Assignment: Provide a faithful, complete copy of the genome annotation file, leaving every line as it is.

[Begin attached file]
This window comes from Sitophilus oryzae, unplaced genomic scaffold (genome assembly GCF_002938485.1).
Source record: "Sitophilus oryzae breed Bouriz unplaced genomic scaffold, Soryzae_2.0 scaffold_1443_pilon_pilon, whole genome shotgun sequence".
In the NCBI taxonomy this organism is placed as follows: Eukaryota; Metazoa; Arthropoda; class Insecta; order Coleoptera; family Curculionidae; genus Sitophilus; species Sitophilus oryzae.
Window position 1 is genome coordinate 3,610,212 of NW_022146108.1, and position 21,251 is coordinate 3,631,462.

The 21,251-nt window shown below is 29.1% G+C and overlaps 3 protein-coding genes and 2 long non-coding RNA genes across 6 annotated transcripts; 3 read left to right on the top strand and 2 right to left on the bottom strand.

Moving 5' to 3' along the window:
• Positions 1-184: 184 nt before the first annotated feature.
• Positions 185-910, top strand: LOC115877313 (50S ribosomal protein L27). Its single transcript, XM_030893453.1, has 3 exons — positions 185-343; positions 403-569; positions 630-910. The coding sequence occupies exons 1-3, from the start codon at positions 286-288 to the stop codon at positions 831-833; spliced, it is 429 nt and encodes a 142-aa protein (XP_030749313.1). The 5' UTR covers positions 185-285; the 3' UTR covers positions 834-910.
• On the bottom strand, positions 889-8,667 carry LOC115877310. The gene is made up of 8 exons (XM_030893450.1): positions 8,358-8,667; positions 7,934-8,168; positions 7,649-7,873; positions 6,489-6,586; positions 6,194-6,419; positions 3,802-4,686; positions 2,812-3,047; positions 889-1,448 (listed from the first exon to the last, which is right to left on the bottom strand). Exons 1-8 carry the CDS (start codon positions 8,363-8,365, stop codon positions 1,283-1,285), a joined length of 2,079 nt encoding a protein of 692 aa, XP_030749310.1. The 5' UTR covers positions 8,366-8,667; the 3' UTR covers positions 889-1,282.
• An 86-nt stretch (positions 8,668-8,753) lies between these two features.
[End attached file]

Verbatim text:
This window comes from Sitophilus oryzae, unplaced genomic scaffold (genome assembly GCF_002938485.1).
Source record: "Sitophilus oryzae breed Bouriz unplaced genomic scaffold, Soryzae_2.0 scaffold_1443_pilon_pilon, whole genome shotgun sequence".
In the NCBI taxonomy this organism is placed as follows: Eukaryota; Metazoa; Arthropoda; class Insecta; order Coleoptera; family Curculionidae; genus Sitophilus; species Sitophilus oryzae.
Window position 1 is genome coordinate 3,610,212 of NW_022146108.1, and position 21,251 is coordinate 3,631,462.

The 21,251-nt window shown below is 29.1% G+C and overlaps 3 protein-coding genes and 2 long non-coding RNA genes across 6 annotated transcripts; 3 read left to right on the top strand and 2 right to left on the bottom strand.

Moving 5' to 3' along the window:
• Positions 1-184: 184 nt before the first annotated feature.
• Positions 185-910, top strand: LOC115877313 (50S ribosomal protein L27). Its single transcript, XM_030893453.1, has 3 exons — positions 185-343; positions 403-569; positions 630-910. The coding sequence occupies exons 1-3, from the start codon at positions 286-288 to the stop codon at positions 831-833; spliced, it is 429 nt and encodes a 142-aa protein (XP_030749313.1). The 5' UTR covers positions 185-285; the 3' UTR covers positions 834-910.
• On the bottom strand, positions 889-8,667 carry LOC115877310. The gene is made up of 8 exons (XM_030893450.1): positions 8,358-8,667; positions 7,934-8,168; positions 7,649-7,873; positions 6,489-6,586; positions 6,194-6,419; positions 3,802-4,686; positions 2,812-3,047; positions 889-1,448 (listed from the first exon to the last, which is right to left on the bottom strand). Exons 1-8 carry the CDS (start codon positions 8,363-8,365, stop codon positions 1,283-1,285), a joined length of 2,079 nt encoding a protein of 692 aa, XP_030749310.1. The 5' UTR covers positions 8,366-8,667; the 3' UTR covers positions 889-1,282.
• An 86-nt stretch (positions 8,668-8,753) lies between these two features.